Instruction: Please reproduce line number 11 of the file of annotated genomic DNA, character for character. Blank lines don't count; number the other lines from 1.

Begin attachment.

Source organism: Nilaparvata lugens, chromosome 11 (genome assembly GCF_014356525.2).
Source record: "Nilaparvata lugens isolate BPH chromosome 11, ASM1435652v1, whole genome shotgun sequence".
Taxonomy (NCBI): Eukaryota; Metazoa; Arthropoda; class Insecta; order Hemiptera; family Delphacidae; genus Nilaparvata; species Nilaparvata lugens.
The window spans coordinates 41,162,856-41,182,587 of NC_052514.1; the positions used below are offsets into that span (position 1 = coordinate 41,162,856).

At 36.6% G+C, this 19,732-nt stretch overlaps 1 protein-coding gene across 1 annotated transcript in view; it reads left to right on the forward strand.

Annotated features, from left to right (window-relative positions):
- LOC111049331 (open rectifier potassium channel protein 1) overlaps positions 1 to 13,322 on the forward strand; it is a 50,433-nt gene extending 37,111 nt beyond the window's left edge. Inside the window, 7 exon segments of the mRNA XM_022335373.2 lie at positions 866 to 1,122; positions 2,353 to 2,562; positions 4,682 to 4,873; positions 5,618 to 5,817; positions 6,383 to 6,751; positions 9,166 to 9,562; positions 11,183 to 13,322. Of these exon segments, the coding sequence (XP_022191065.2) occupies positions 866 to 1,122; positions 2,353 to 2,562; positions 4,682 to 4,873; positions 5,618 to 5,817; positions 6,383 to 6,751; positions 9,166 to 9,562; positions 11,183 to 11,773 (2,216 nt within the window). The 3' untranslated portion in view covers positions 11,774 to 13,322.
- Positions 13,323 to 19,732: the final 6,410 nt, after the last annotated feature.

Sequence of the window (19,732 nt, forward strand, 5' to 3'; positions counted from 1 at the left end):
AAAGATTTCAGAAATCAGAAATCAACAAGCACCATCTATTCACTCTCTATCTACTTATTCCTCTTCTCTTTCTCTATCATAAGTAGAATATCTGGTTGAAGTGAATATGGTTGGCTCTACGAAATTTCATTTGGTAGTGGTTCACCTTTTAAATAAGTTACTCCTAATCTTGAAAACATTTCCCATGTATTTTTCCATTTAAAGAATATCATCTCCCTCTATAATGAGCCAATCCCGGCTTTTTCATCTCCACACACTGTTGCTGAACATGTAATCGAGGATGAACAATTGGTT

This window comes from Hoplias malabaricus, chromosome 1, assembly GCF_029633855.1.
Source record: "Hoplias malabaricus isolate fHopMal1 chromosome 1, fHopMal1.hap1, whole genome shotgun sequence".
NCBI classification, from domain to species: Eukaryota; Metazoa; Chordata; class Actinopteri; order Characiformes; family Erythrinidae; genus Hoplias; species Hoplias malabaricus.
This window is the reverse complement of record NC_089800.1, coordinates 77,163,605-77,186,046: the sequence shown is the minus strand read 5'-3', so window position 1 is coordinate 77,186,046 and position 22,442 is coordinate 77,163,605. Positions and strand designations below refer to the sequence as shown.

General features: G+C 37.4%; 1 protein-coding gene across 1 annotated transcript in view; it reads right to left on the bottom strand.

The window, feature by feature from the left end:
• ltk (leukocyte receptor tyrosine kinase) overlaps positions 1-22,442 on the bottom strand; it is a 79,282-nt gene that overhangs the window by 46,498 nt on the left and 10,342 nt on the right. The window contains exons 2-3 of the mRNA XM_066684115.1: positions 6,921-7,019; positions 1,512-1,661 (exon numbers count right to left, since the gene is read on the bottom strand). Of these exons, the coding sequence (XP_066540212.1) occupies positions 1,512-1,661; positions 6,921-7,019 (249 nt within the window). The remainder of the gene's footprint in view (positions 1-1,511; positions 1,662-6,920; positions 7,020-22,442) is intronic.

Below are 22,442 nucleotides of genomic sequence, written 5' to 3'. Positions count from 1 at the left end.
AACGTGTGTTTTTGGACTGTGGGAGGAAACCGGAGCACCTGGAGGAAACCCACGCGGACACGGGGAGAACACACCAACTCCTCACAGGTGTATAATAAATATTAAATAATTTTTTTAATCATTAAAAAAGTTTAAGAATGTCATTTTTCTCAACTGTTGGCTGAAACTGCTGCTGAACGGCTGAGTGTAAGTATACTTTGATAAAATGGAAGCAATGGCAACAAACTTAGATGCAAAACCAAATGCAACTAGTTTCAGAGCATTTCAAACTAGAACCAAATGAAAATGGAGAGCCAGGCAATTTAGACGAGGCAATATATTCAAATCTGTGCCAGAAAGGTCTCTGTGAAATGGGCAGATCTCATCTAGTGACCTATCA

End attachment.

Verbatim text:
This window comes from Hoplias malabaricus, chromosome 1, assembly GCF_029633855.1.